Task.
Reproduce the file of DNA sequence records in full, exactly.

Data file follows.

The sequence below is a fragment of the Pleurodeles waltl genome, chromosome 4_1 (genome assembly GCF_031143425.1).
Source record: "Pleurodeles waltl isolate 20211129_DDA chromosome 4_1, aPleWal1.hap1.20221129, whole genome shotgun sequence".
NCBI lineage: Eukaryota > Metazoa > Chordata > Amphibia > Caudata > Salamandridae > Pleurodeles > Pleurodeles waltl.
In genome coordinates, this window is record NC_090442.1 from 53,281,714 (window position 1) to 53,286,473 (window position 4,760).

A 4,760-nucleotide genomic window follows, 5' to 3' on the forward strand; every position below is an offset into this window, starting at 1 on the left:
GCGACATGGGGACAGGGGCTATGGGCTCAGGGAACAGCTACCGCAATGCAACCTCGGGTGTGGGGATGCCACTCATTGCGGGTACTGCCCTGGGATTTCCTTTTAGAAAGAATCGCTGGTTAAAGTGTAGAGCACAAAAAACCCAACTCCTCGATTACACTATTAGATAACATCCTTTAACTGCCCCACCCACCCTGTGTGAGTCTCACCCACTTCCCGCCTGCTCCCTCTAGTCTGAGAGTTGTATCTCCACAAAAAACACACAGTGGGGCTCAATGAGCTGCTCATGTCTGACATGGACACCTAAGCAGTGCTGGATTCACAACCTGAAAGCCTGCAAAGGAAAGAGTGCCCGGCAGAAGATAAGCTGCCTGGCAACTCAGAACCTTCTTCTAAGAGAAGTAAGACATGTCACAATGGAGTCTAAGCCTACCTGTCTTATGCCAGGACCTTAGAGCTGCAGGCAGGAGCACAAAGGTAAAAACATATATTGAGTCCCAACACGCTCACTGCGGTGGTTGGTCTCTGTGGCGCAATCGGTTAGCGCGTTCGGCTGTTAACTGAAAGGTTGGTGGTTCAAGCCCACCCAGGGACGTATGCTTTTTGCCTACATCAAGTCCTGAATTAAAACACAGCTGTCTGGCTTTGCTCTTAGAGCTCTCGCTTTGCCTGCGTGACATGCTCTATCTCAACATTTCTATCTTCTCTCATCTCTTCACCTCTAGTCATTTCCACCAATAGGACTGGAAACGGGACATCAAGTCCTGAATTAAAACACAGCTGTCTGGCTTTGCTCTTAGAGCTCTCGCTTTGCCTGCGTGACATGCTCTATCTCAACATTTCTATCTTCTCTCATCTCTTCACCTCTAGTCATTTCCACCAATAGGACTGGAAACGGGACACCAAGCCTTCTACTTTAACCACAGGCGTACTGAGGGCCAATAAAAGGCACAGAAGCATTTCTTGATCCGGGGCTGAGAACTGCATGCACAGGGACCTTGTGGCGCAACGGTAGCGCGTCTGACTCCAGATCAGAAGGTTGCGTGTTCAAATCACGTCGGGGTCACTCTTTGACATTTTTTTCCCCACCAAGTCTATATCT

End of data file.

The sequence below is a fragment of the Pleurodeles waltl genome, chromosome 4_1 (genome assembly GCF_031143425.1).
Source record: "Pleurodeles waltl isolate 20211129_DDA chromosome 4_1, aPleWal1.hap1.20221129, whole genome shotgun sequence".
NCBI lineage: Eukaryota > Metazoa > Chordata > Amphibia > Caudata > Salamandridae > Pleurodeles > Pleurodeles waltl.
In genome coordinates, this window is record NC_090442.1 from 53,281,714 (window position 1) to 53,286,473 (window position 4,760).

A 4,760-nucleotide genomic window follows, 5' to 3' on the forward strand; every position below is an offset into this window, starting at 1 on the left:
GCGACATGGGGACAGGGGCTATGGGCTCAGGGAACAGCTACCGCAATGCAACCTCGGGTGTGGGGATGCCACTCATTGCGGGTACTGCCCTGGGATTTCCTTTTAGAAAGAATCGCTGGTTAAAGTGTAGAGCACAAAAAACCCAACTCCTCGATTACACTATTAGATAACATCCTTTAACTGCCCCACCCACCCTGTGTGAGTCTCACCCACTTCCCGCCTGCTCCCTCTAGTCTGAGAGTTGTATCTCCACAAAAAACACACAGTGGGGCTCAATGAGCTGCTCATGTCTGACATGGACACCTAAGCAGTGCTGGATTCACAACCTGAAAGCCTGCAAAGGAAAGAGTGCCCGGCAGAAGATAAGCTGCCTGGCAACTCAGAACCTTCTTCTAAGAGAAGTAAGACATGTCACAATGGAGTCTAAGCCTACCTGTCTTATGCCAGGACCTTAGAGCTGCAGGCAGGAGCACAAAGGTAAAAACATATATTGAGTCCCAACACGCTCACTGCGGTGGTTGGTCTCTGTGGCGCAATCGGTTAGCGCGTTCGGCTGTTAACTGAAAGGTTGGTGGTTCAAGCCCACCCAGGGACGTATGCTTTTTGCCTACATCAAGTCCTGAATTAAAACACAGCTGTCTGGCTTTGCTCTTAGAGCTCTCGCTTTGCCTGCGTGACATGCTCTATCTCAACATTTCTATCTTCTCTCATCTCTTCACCTCTAGTCATTTCCACCAATAGGACTGGAAACGGGACATCAAGTCCTGAATTAAAACACAGCTGTCTGGCTTTGCTCTTAGAGCTCTCGCTTTGCCTGCGTGACATGCTCTATCTCAACATTTCTATCTTCTCTCATCTCTTCACCTCTAGTCATTTCCACCAATAGGACTGGAAACGGGACACCAAGCCTTCTACTTTAACCACAGGCGTACTGAGGGCCAATAAAAGGCACAGAAGCATTTCTTGATCCGGGGCTGAGAACTGCATGCACAGGGACCTTGTGGCGCAACGGTAGCGCGTCTGACTCCAGATCAGAAGGTTGCGTGTTCAAATCACGTCGGGGTCACTCTTTGACATTTTTTTCCCCACCAAGTCTATATCT